Akita Inus are native to the island of Honshu in Japan. The breed, which is the national dog of Japan, has remained unchanged for centuries. Originally, Akita Inus were bred to serve as guard dogs, but they have also been used for a number of other working purposes. They have excellent hunting abilities. Helen Keller first brought the Akita to the United States.
The Akita hails from Akita Perfectur in Japan. Helen Keller brought the first one to America as a gift from Japan - more followed through military personnel. The Akita has changed significantly through the past century. There are no 2 distinct appearance or types. One that is now preferred by Japan (no black mask, smaller dog, bigger coat); and one that was original in appearance and is now preferred as the American Akita by the AKC standard (bigger dog, tighter coat, all colors accepted).
Akita Inus have a long, stiff, thick double coat that requires substantial attention. The breed should be bathed only as necessary to prevent removing the natural waterproofing of the coat. Akita Inus shed heavily during certain seasons. Brushing with a firm bristle brush can prevent matting, and it can also reduce shedding.
They're eyes should also be cleaned often to prevent staining. Akitas are known to shed twice a year. Some owners choose to not extensively groom their Akitas. Weekly or biweekly bushings will help with rolling the coat so that their seasonable shedding will be minimal. There is no cutting or trimming required. There is also a long coat gene in Akitas. This coat type may be trimmed for cleanliness if desired; however, trimmed Akitas are never shown in FCI or AKC shows. While this coat type can be beautiful and plush it can also be scruffy and appear to be a mix with only tufts of extra hair on the ears, back of legs and extra plumage on the tail. This coat type is not water proof and therefore does not serve the dog functionally. That should be taken into consideration when expecting this type of Akita to tolerate outdoor temperatures. This coat type should not be intentionally bred.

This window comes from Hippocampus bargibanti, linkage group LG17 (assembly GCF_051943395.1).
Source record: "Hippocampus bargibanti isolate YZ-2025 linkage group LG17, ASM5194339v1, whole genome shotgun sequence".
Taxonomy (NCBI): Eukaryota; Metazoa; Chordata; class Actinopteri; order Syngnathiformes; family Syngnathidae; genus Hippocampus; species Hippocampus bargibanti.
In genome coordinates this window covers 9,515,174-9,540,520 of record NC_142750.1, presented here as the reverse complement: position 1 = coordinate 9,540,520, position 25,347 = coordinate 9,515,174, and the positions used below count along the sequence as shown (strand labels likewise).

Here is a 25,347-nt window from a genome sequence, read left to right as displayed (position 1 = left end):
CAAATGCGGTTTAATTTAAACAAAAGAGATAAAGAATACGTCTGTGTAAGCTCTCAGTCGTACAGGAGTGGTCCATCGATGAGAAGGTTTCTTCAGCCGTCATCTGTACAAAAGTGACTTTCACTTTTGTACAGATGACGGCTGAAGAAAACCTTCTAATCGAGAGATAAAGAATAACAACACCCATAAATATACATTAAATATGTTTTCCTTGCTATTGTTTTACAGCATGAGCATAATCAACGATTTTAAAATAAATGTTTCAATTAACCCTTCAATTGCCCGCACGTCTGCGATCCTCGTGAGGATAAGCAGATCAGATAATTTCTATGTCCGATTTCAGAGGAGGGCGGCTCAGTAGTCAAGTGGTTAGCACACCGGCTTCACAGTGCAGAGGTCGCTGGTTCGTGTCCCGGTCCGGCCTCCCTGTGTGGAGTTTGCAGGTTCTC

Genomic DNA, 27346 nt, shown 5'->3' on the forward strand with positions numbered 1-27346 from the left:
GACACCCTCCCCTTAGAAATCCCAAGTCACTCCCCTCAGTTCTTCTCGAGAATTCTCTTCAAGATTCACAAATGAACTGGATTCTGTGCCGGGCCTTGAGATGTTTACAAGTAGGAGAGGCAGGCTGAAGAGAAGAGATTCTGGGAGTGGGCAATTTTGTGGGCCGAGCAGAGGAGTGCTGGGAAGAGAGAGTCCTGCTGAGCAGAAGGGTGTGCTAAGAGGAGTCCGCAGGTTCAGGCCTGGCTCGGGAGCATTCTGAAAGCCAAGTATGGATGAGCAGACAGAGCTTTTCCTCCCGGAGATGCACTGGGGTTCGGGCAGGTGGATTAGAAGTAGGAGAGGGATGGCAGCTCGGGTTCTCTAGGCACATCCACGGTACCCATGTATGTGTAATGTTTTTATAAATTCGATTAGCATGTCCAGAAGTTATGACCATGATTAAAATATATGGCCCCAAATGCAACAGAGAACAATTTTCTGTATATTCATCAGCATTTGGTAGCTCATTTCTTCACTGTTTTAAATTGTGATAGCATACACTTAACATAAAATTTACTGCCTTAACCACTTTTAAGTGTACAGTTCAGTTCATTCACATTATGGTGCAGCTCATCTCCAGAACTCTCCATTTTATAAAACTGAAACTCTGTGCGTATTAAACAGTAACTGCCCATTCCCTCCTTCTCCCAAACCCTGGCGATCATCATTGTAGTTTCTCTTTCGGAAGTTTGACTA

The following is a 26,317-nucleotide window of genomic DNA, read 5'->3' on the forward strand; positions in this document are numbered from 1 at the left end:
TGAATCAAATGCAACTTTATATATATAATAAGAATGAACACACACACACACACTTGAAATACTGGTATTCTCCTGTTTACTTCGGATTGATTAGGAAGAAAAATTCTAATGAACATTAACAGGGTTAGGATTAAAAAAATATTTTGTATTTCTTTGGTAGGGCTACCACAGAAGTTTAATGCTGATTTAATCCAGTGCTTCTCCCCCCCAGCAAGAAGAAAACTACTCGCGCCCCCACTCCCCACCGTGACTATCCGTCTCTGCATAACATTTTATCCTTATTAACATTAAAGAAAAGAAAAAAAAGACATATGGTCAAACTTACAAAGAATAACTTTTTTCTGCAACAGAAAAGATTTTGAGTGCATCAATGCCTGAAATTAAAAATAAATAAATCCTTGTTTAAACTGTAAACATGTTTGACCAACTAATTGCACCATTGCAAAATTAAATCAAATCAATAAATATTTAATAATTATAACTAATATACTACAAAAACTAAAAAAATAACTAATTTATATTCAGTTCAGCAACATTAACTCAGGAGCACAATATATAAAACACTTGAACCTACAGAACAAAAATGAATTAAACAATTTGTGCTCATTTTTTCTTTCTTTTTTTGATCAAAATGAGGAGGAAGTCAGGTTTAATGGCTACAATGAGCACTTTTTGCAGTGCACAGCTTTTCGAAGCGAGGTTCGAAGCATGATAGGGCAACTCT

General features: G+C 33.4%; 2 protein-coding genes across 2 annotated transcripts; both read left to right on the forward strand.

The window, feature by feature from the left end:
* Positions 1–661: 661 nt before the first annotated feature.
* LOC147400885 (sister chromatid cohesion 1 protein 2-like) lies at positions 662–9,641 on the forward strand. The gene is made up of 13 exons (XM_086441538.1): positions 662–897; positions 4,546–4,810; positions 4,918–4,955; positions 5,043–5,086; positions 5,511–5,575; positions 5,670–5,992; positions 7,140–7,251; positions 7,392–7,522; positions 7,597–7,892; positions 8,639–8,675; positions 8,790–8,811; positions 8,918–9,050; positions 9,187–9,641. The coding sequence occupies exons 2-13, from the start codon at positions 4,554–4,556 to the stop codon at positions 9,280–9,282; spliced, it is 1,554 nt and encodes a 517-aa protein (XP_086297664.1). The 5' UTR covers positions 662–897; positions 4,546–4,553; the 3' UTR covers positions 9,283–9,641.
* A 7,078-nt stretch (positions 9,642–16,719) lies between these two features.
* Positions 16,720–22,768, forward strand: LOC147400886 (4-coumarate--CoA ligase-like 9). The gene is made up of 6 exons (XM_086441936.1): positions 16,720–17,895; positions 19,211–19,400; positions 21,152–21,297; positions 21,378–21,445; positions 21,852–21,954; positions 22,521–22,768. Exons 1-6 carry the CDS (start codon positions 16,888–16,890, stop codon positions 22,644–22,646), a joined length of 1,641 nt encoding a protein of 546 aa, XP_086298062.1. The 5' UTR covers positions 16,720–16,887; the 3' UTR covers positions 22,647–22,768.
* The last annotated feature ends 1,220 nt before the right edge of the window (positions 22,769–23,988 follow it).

In order to stay fit and healthy, Akita Inus need sufficient exercise. They can do well in an apartment-style setting if they are taken for frequent long walks. This breed is comparatively inactive indoors, so a large yard is ideal.
Take precautions to not over exercise the Akita one hour prior or one hour after being fed. This breed as well as many large breeds are prone to bloat. Also do not take your Akita for runs of any length or extreme stress prior to 2 years of age to allow maximum time for proper ligament and tendon growth. The Akita is a large breed dog.
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Akita Inu Q&AAsk a Question
I have had dogs before but one was a Lab and the other was an Australian Sheperd. Will this breed do well outside?? My Dad does not like indoor animals, so until i move out the Akita will have to live outisde. Also would he/she...Asked by Anonymous - 3 answers
- can a white akita get a patch/patches??
i have a white akita pup shes 8weeks and shes geting light brown/cream patches im just wondering will they turn out to be patches????????Asked by Anonymous - 0 answers
- are akitas good with other peoples kids if raised with kids?
are akitas good with other peoples kids if raised with kids?Asked by Anonymous - 7 answers
- what are the chances that an akita will attack a kid for no reason?
what are the chances that an akita will attack a kid for no reason?Asked by Anonymous - 7 answers